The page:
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Having spent a lot of time in Mediterranean countries, I’m a fan of the evil eye charm. You will see them all over Greece, Turkey and the Middle East. It is based on quotes from all the ancient religious texts that” the gaze of someone who harbors feelings of envy or jealousy can bring misfortune upon the one who is seen — the one who “gets the evil eye.”Iit is used  as a safeguard against misfortune –  worn or hanging in their house, businesses or on their babies. I’ve had them on necklaces, bracelets earrings, ankle bracelets and sometimes just on a string.

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There are many others you can use. Ancient Egypt is a good place to go for charms. The Ankh and the Scarab are protection from Evil.

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Religion is another great source for superstitions. St Christopher is the patron saint to all people who travel. A St Christopher medal was once compulsory for any Catholic traveler. The Star of David, Hamsa (hand), the Holy Cross, Celtic Cross, Guardian Angels, beads blessed from a Buddhist Temple, written words, from the Quran, Bible or Torah can also be used.

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Folk tales and Myths have many as well. Four Leaf Clovers, Phoenix, Horns, Fish and Dragons are a few. I always buy the local good luck when I travel.

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Good luck charms feed the human need to look beyond ourselves for solutions to our difficulties, while still encouraging us to do our best. They are more like a boosters than a total solution. When things are tough, it feels good to hold a charm in your hand and hope for things to get better. They seem to be working for me. So go ahead, carry that lucky coin, wear those lucky socks or underwear because you can never have too much good luck.

 

Fly safe,

JAZ

Around The World With Beaded Bracelets

Around The World With Beaded Bracelets

“I learned that you should feel when writing, not like Lord Byron on a mountain top, but like a child stringing beads in kindergarten, – happy, absorbed and quietly putting one bead on after another.” Brenda Ueland

That should really be the name of my blog. I don’t know when it started but I buy cheap ethnic bracelets in different countries around the world for myself and gifts. People like them. (temple cedar bracelets – Viet Nam)

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I try to spend under five dollars a bracelet and buy them in markets or from street vendors. A dollar or two is even better. (ceramic – Mexico)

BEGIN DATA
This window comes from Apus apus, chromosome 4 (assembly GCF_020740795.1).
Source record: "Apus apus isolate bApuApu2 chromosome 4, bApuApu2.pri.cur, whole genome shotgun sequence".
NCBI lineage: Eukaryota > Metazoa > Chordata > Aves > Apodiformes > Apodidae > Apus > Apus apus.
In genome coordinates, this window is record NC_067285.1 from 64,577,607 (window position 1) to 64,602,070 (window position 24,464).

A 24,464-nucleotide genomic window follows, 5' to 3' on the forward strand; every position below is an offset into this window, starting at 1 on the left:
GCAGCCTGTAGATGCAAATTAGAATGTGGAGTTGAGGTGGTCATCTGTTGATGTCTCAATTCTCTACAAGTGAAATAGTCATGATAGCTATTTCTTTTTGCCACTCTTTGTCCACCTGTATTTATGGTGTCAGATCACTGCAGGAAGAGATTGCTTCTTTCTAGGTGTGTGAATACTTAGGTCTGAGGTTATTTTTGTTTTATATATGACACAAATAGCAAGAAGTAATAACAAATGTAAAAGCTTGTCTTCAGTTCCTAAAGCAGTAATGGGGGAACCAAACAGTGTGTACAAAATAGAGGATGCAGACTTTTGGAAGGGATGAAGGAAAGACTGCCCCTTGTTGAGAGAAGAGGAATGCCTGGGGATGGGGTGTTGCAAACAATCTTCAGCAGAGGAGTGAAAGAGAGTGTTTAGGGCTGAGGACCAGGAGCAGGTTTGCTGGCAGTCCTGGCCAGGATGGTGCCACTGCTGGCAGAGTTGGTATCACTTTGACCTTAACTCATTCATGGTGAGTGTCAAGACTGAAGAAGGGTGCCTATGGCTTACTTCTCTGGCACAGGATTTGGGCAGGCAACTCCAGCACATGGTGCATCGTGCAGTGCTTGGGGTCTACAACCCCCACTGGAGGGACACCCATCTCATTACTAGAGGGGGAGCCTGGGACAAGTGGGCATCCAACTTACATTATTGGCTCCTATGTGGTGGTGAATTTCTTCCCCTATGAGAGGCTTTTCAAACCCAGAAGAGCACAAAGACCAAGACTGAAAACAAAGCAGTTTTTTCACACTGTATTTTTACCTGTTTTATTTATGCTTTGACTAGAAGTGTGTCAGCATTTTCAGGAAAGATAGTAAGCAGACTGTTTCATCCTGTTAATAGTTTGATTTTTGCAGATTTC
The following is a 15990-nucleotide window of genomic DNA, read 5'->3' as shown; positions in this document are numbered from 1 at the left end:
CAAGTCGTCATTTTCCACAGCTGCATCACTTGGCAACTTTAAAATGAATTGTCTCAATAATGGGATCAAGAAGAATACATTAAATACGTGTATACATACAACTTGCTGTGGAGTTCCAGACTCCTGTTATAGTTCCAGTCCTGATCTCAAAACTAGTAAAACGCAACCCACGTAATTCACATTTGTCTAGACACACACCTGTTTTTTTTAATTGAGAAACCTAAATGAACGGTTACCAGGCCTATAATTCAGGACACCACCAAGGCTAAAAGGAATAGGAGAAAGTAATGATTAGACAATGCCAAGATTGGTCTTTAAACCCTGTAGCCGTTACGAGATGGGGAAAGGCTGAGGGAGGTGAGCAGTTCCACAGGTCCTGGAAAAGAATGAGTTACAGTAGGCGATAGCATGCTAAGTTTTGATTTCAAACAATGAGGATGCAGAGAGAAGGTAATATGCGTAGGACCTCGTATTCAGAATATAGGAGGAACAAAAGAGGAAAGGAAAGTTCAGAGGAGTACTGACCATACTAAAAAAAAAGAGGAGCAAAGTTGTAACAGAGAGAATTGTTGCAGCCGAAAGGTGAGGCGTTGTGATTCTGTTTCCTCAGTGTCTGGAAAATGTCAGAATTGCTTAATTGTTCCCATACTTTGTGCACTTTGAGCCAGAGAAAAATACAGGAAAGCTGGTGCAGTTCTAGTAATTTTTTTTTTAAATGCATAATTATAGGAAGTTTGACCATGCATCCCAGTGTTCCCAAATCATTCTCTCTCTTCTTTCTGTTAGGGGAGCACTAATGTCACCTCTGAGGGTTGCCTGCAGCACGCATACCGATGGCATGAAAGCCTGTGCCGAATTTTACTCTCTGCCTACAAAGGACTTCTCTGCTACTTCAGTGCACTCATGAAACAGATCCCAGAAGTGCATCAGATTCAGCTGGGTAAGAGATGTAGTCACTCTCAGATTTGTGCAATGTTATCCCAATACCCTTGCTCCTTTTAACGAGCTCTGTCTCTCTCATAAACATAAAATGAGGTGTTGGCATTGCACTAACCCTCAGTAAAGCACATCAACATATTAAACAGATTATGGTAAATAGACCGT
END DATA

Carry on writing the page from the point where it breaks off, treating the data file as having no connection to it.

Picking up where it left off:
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It is an easy to pack gift and a nice memory for me of a country I have been to. I mix them all up and wear them almost every day. Today I am wearing Argentina, Mexico, Myanmar and Thailand. (Myanmar, Thailand)

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It’s good to buy indigenous jewelry because it helps the local communities. Many countries have stores or markets that feature local artisans. The bracelets are made from wood from local trees, nuts, seeds, glass, silver, tin, brass, bamboo, woven, pottery and even plastic. Sometimes they have religious significance and sometimes only decorative.(Peru)

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My favorite one comes from Panama and is made from a tagua nut which is known as vegetable ivory. Due to tagua’s properties in color, appearance, hardness and feel like those of natural ivory, it is being substituted for the latter one. This helps in the depredation of elephants while at the same time keeps rain forests from being deforested which in turn favors the ecosystems and the environment.

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I also buy ethnic designed bracelets for myself. When I wear them, they remind of the special day in the country where I bought them. (Myanmar, Cambodia, Murano glass – Italy, Argentina, real coral-Croatia)

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Another important factor to consider is that making things by hand provides work to thousands of people in these poor countries giving them and their families a better life and the opportunity of offering their children a better education. (shells-Panama)

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Shopping for bracelets is perfect street consumerism for me.(Coca nut -Argentina)

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There is the thrill of finding the bracelet among the crafts and tourist crap. I know these look touristy but there was a beach in Panama that was covered in these pinkish orange shells so they remind me of that beautiful beach. Yes I brought home a bag of the shells also.  (Panama)

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Then there is the delicate negotiation of getting the right price without insulting anyone.There is the danger of going too low and the stupidity of paying too much. (plastic- Turkey or anywhere that has real Turquoise)

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Finally we have the adrenalin rush of the purchase. (Aborigine – Australia)

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It makes my world better and their world better. It’s a win – win situation.

Fly safe,

JAZ